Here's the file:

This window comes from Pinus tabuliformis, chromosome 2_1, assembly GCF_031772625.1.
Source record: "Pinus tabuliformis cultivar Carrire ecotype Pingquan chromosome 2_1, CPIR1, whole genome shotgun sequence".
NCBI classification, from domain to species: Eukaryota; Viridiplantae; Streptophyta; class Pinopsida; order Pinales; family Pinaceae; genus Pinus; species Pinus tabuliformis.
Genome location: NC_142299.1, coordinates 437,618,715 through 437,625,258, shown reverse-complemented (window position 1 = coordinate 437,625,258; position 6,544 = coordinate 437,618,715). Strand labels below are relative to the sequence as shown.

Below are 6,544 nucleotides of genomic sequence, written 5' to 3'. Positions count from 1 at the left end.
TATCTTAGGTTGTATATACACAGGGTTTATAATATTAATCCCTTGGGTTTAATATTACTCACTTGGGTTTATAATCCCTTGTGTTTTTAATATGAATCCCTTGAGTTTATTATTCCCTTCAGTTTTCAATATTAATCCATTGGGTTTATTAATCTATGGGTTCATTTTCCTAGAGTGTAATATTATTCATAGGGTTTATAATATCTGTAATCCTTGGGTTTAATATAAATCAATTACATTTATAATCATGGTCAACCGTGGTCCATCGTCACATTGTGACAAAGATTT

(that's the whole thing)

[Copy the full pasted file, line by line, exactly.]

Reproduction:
This window comes from Pinus tabuliformis, chromosome 2_1, assembly GCF_031772625.1.
Source record: "Pinus tabuliformis cultivar Carrire ecotype Pingquan chromosome 2_1, CPIR1, whole genome shotgun sequence".
NCBI classification, from domain to species: Eukaryota; Viridiplantae; Streptophyta; class Pinopsida; order Pinales; family Pinaceae; genus Pinus; species Pinus tabuliformis.
Genome location: NC_142299.1, coordinates 437,618,715 through 437,625,258, shown reverse-complemented (window position 1 = coordinate 437,625,258; position 6,544 = coordinate 437,618,715). Strand labels below are relative to the sequence as shown.

Below are 6,544 nucleotides of genomic sequence, written 5' to 3'. Positions count from 1 at the left end.
TATCTTAGGTTGTATATACACAGGGTTTATAATATTAATCCCTTGGGTTTAATATTACTCACTTGGGTTTATAATCCCTTGTGTTTTTAATATGAATCCCTTGAGTTTATTATTCCCTTCAGTTTTCAATATTAATCCATTGGGTTTATTAATCTATGGGTTCATTTTCCTAGAGTGTAATATTATTCATAGGGTTTATAATATCTGTAATCCTTGGGTTTAATATAAATCAATTACATTTATAATCATGGTCAACCGTGGTCCATCGTCACATTGTGACAAAGATTT